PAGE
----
The CBD food supplement market will continue to grow.  Other medicines may be authorised in the near future, most likely under the MHRA’s Traditional Herbal Registration scheme, which will permit them to be described as medicines for minor ailments not requiring the supervision of a doctor.

Clearly, it remains urgent that our government gets to grips with the reality of the need and benefits of cannabis for medical use in the wider sense. However, even as we begin to make progress the CBD market in its present form will continue to fulfil an important need for many years to come.

 

 

 

 

Home Office Denies FOI Request In Cover-Up Of All Information On Cannabis Production Licences

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On 6th March 2018 CLEAR submitted a Freedom of Information Request to the Home Office asking for full details of the licences accounting for the legal production of cannabis in the UK.  This arose from the story which we broke on 4th March revealing that the UK is the world’s largest producer and exporter of legal cannabis, this according to data provided to the International Narcotics Control Board (INCB) by the government.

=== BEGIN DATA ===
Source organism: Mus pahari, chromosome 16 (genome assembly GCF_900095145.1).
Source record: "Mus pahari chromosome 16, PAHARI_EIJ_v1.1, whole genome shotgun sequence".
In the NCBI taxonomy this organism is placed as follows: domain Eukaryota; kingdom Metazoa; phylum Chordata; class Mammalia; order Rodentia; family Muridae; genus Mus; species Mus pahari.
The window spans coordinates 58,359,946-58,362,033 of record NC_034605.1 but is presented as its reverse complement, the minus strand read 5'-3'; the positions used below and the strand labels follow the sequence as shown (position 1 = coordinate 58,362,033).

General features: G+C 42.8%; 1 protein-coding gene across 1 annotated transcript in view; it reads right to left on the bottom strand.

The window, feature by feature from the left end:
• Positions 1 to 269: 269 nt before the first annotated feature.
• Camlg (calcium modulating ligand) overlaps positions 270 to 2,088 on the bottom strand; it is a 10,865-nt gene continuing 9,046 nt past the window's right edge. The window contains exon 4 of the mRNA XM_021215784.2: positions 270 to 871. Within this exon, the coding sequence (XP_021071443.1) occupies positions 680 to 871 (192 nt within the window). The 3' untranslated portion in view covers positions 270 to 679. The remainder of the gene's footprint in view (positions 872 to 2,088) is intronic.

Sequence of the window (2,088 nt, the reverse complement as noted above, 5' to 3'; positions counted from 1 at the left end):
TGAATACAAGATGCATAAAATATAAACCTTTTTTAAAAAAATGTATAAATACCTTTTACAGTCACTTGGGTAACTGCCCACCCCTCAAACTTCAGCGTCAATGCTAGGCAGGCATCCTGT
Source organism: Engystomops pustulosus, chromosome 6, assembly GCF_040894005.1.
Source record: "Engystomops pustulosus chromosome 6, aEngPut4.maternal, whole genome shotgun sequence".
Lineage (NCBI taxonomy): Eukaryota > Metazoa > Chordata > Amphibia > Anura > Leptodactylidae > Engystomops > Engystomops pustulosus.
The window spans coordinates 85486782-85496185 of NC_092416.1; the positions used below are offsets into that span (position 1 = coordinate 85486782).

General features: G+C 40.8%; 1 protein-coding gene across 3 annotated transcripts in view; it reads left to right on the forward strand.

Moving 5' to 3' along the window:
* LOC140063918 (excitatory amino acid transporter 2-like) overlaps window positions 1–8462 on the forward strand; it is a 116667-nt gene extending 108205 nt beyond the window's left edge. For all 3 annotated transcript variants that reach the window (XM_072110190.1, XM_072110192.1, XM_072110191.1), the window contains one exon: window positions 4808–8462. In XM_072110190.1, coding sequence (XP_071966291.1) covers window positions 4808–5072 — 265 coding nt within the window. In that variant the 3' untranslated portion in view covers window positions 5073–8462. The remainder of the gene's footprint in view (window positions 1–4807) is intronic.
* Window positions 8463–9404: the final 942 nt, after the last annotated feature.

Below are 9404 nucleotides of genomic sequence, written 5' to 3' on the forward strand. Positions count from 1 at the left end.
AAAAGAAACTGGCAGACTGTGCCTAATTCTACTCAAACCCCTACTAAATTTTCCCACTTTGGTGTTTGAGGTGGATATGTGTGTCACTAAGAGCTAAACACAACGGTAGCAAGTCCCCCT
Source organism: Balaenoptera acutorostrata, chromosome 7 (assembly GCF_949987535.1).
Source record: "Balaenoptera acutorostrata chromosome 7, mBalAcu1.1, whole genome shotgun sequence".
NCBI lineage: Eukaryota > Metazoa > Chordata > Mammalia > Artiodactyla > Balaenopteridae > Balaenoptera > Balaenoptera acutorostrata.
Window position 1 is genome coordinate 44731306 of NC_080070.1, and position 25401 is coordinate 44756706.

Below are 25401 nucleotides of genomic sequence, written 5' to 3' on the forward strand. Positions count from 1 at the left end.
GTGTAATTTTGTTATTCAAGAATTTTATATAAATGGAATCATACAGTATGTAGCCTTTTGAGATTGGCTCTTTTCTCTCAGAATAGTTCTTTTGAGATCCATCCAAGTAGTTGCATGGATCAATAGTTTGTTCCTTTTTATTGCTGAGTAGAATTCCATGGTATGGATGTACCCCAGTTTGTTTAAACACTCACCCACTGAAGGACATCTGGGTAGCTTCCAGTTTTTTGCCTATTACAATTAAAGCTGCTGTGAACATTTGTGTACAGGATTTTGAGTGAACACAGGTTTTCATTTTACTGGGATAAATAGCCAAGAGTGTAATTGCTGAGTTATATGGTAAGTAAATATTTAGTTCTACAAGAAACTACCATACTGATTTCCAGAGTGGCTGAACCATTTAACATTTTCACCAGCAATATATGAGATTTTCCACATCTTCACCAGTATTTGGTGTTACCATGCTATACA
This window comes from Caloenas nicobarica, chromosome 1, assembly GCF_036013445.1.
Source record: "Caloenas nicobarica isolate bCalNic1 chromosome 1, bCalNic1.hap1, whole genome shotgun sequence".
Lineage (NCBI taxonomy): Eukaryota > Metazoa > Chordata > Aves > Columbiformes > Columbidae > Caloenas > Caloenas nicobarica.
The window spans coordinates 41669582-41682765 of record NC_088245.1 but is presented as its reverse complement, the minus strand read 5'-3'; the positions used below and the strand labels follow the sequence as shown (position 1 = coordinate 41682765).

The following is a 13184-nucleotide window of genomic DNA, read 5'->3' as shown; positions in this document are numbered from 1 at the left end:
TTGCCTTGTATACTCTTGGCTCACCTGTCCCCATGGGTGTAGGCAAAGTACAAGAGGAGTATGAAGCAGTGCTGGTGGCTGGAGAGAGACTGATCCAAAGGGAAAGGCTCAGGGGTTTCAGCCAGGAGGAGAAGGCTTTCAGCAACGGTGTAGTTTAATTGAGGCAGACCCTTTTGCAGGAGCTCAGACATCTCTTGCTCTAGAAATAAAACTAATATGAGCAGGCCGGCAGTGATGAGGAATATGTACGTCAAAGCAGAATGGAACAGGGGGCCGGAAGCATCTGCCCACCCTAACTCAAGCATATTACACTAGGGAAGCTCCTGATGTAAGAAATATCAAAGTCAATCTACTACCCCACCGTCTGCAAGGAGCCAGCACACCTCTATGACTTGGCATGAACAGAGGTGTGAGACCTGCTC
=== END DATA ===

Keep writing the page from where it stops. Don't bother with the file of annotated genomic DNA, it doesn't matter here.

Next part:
The Home Office has refused the request.  Its grounds for refusal are that disclosure “would, or would be likely to, prejudice the commercial interests of any person or would be likely to prejudice the prevention or detection of crime“.

Presumably this means that the commercial interest of GW Pharmaceuticals and whoever else has been granted such licences would be prejudiced and that they would risk robbery or other crime at their places of business.